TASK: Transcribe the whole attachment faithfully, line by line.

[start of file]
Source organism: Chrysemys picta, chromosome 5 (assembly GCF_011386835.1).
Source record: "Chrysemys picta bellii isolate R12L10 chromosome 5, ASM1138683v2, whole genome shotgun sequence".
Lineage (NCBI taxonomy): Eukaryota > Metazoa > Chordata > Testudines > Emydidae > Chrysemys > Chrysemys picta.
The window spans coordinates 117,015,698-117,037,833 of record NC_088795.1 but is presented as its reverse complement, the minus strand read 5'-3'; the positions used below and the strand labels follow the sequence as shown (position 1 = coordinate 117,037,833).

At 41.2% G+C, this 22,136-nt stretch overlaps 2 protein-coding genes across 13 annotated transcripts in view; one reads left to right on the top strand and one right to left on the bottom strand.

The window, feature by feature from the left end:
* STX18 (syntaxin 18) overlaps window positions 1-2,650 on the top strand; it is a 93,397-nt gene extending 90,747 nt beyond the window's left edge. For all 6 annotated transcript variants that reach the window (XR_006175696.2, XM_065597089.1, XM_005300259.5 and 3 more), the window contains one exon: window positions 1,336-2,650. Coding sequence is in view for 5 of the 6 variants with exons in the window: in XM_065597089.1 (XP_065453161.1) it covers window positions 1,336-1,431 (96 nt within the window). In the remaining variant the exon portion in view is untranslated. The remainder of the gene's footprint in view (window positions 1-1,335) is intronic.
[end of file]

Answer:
Source organism: Chrysemys picta, chromosome 5 (assembly GCF_011386835.1).
Source record: "Chrysemys picta bellii isolate R12L10 chromosome 5, ASM1138683v2, whole genome shotgun sequence".
Lineage (NCBI taxonomy): Eukaryota > Metazoa > Chordata > Testudines > Emydidae > Chrysemys > Chrysemys picta.
The window spans coordinates 117,015,698-117,037,833 of record NC_088795.1 but is presented as its reverse complement, the minus strand read 5'-3'; the positions used below and the strand labels follow the sequence as shown (position 1 = coordinate 117,037,833).

At 41.2% G+C, this 22,136-nt stretch overlaps 2 protein-coding genes across 13 annotated transcripts in view; one reads left to right on the top strand and one right to left on the bottom strand.

The window, feature by feature from the left end:
* STX18 (syntaxin 18) overlaps window positions 1-2,650 on the top strand; it is a 93,397-nt gene extending 90,747 nt beyond the window's left edge. For all 6 annotated transcript variants that reach the window (XR_006175696.2, XM_065597089.1, XM_005300259.5 and 3 more), the window contains one exon: window positions 1,336-2,650. Coding sequence is in view for 5 of the 6 variants with exons in the window: in XM_065597089.1 (XP_065453161.1) it covers window positions 1,336-1,431 (96 nt within the window). In the remaining variant the exon portion in view is untranslated. The remainder of the gene's footprint in view (window positions 1-1,335) is intronic.